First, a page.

Sermon for Proper 9, July 5th, 2020 YR A
This weekend, in small towns and major cities across the United States, there have been celebrations of liberty and freedom. Flags will be displayed and people will gather for picnics and barbeques (hopefully with social distancing!); and at least in some locations there will be fireworks. Independence Day is a day when we call to mind the great achievements and dreams, the values and the goals, of our country.
The Fourth of July is a celebration of freedom, the freedom of these United States to be a sovereign nation, to be a people who believe in freedom and justice for all. And it is for this nation, and for that freedom, that we give thanks to God. It is also a day when we express our gratitude to the women and men who through the years have worked, and even given their lives, to insure that freedom for us.
But more than that, on this day we are reminded of our freedom as Christians—a greater freedom, a more lasting freedom, which belongs to everyone who is a servant of Jesus Christ. Paul writes to the Galatians: “For freedom Christ has set us free. . . . Only do not use your freedom as an opportunity for the flesh, but through love be servants of one another.” And later in the letter to the Corinthians: “Now the Lord is the Spirit, and where the Spirit of the Lord is, there is freedom.”
Of course, we all know something of the experience of freedom. There is the freedom one feels when you make the last car payment, or when the last child is married or goes off to school. There is that sense of freedom when you turn in the final project or term paper for a class, or when you finally get the car packed and set out on that long-awaited vacation.
These are all instances of freedom from something: freedom from the burden of debt, or the daily responsibility of parenting; freedom from the demands of the classroom, or the routine of daily living. But the freedom which God offers us is a challenge for the future: it is not just freedom from something; it is also freedom for something. God not only gives us freedom from sin and death, but also freedom for love, freedom for service, freedom for a life lived in God.
In typical American style, we often think of freedom only in terms of our independence and self-reliance. How often have you hears, “This is a free country and I’m free to do what I want.” Or, “I don’t need your help—I can do it myself!” These sentiments reflect a very limited and, I think, a very dangerous definition of freedom, and that’s true whether we apply them to our own lives, to our societal norms, or to the actions of our country in the world community.
In contrast, the readings this morning offer a deeper and broader understanding of freedom: they speak of freedom in terms of finding our confidence and hope in God, not in ourselves. In his Letter to the Romans, Paul suggests that we are not as free as we would like to think we are. He points out that there is a constant struggle going on within us between good and evil. And even though we may know what is right and want to do it, we often find that we are not able to do it.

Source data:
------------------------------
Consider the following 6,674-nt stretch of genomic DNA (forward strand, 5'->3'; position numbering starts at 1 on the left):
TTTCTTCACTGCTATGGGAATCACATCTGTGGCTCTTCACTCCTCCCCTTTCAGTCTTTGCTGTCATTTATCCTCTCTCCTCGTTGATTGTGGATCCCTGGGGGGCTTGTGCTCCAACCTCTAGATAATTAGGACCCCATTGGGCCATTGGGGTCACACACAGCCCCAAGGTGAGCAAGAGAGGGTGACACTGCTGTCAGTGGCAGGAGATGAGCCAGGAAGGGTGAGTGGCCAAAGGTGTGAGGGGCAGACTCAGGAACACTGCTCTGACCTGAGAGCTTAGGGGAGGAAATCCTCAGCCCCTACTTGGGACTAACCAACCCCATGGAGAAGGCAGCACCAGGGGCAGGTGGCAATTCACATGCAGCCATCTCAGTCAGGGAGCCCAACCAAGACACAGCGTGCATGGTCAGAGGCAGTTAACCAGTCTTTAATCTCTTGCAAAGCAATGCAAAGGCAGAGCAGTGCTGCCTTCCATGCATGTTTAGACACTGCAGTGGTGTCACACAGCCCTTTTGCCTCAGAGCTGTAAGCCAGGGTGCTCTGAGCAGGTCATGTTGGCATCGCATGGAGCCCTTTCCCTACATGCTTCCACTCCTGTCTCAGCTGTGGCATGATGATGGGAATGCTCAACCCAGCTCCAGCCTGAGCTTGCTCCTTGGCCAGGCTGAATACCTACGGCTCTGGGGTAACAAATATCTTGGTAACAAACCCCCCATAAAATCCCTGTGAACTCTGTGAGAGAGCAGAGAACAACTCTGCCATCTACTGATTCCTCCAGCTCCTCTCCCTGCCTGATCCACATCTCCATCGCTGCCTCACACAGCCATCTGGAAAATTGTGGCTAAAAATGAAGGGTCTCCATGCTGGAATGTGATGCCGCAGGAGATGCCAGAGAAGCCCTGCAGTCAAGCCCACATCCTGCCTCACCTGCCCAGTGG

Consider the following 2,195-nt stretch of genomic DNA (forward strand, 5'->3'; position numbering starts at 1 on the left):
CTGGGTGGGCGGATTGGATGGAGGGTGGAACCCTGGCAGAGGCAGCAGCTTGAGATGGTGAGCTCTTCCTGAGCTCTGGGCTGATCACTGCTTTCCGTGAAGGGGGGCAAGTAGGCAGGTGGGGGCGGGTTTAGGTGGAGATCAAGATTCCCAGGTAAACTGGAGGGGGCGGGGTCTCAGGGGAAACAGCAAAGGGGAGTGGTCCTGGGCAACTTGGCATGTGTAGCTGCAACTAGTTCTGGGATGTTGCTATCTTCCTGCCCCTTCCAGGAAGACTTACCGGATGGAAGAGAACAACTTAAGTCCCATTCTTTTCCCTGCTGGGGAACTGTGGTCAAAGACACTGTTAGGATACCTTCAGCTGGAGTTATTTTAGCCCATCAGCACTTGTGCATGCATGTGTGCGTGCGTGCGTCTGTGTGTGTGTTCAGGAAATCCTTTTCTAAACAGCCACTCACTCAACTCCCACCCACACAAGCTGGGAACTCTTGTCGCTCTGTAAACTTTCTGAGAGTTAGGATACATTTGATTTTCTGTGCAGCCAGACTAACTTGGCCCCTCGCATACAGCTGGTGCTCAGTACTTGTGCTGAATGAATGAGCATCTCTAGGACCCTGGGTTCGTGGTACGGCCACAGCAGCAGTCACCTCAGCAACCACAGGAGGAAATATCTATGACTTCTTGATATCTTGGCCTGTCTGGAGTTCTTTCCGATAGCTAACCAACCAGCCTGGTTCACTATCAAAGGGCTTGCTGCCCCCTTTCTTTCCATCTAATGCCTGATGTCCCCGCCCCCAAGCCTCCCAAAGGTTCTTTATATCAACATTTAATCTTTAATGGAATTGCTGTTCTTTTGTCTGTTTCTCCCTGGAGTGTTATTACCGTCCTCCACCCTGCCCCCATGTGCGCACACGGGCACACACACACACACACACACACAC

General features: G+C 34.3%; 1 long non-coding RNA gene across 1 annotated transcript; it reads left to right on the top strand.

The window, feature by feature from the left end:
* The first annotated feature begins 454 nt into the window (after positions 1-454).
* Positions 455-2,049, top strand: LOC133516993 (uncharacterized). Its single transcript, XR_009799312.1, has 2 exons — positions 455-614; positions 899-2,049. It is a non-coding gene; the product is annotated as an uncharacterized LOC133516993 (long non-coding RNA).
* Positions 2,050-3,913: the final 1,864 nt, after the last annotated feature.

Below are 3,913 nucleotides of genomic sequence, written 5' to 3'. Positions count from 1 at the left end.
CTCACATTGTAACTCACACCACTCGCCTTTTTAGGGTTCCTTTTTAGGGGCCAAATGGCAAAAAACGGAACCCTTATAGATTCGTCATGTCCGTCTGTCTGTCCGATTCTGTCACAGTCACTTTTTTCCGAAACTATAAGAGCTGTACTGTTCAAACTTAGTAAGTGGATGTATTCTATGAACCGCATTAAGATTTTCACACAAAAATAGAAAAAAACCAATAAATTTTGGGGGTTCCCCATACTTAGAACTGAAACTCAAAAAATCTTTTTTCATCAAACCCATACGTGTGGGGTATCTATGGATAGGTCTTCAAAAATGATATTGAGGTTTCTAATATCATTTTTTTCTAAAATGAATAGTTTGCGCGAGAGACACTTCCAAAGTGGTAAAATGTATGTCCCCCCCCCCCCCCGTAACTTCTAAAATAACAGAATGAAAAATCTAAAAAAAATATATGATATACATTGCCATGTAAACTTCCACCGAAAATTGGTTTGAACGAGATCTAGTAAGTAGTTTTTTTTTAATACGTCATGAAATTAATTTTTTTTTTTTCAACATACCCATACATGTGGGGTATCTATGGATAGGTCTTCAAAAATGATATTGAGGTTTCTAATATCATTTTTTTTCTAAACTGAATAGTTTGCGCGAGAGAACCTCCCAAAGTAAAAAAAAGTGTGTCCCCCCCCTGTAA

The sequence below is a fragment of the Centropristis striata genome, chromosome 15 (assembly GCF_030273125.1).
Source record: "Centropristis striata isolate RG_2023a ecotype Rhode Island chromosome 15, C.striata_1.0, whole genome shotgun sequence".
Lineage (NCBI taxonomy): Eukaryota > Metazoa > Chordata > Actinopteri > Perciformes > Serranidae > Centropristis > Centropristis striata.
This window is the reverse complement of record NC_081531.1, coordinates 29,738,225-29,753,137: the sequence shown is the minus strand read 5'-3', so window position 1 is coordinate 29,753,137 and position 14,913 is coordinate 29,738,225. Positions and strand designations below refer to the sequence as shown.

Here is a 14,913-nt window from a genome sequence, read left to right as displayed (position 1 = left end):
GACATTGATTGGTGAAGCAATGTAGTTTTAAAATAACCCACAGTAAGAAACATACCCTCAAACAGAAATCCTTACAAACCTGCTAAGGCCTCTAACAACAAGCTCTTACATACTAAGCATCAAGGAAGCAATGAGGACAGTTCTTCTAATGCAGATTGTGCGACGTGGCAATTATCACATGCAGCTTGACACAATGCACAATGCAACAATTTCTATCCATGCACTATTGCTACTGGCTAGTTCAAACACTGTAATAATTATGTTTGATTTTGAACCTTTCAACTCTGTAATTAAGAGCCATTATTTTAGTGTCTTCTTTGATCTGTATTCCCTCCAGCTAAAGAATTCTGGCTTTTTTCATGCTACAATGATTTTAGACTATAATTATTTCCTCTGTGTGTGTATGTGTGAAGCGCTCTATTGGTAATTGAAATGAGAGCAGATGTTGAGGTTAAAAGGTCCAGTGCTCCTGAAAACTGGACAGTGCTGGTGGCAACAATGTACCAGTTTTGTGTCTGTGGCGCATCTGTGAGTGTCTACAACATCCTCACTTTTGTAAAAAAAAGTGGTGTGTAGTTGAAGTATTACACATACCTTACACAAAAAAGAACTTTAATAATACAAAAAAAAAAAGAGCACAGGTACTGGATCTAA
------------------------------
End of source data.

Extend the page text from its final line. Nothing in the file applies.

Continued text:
So we try to justify our behavior, rather than acknowledge that it is only by accepting the forgiveness which God offers that we can be set free from the conflict that rages within us. As Christians we no longer need to live in fear of doing wrong, because God has already set things right for us. This is the good news: we have been reconciled to God through the life, death and resurrection of Jesus.
So it is in Jesus that we find our real freedom. It is in Jesus that we find rest for our souls. It is in Jesus that we are relieved from the burden of anxiety and fear, and it is in Jesus that we experience the hope of a more abundant life. It is in Jesus that we receive the Spirit’s gift of discernment so that we can know what is truly good and right. And finally, most importantly, it is in Jesus that we are loved, forgiven, and accepted by God, whether we are able to do the right thing or not.
The only yoke that Jesus offers us is the freedom of love, and the joy of serving others. Today Jesus offers us that freedom. Today, Jesus says to each of us, to all of us: “Come to me, all who labor and are heavy laden, and I will give you rest. Take my yoke upon you, and learn from me; for I am gentle and lowly in heart, and you will find rest for your souls. For my yoke is easy, and my burden is light.”
The scriptures remind us that the freedom we know in Christ Jesus is just as much a responsibility as it is a gift. Our freedom is never perfected until all of humanity is truly free. As long as there are people in bondage, as long as there are minorities who are oppressed, as long as there are immigrants unwelcome, as long as there are women and men without jobs, as long as children die of hunger—we are not truly free.
This weekend is a time to celebrate the riches of freedom that we have, and to give thanks for those who have made those freedoms possible. It is also a time to consider how we might increase our freedom by liberating others who do not have all the freedoms we enjoy. Because I am convinced that for a Christian being free means seeking the love of God in each and every situation we face. As long as we fear and despise those who differ from us, even those who hate us, we cannot truly be free.
It is in Jesus that we truly find freedom. His life, death and resurrection bear witness to us of the freedom our God offers: the freedom to love, the freedom to serve, the freedom to live fully and abundantly “in Christ.” On this day, I pray that each of us, as well as this great country, will find our real freedom in God.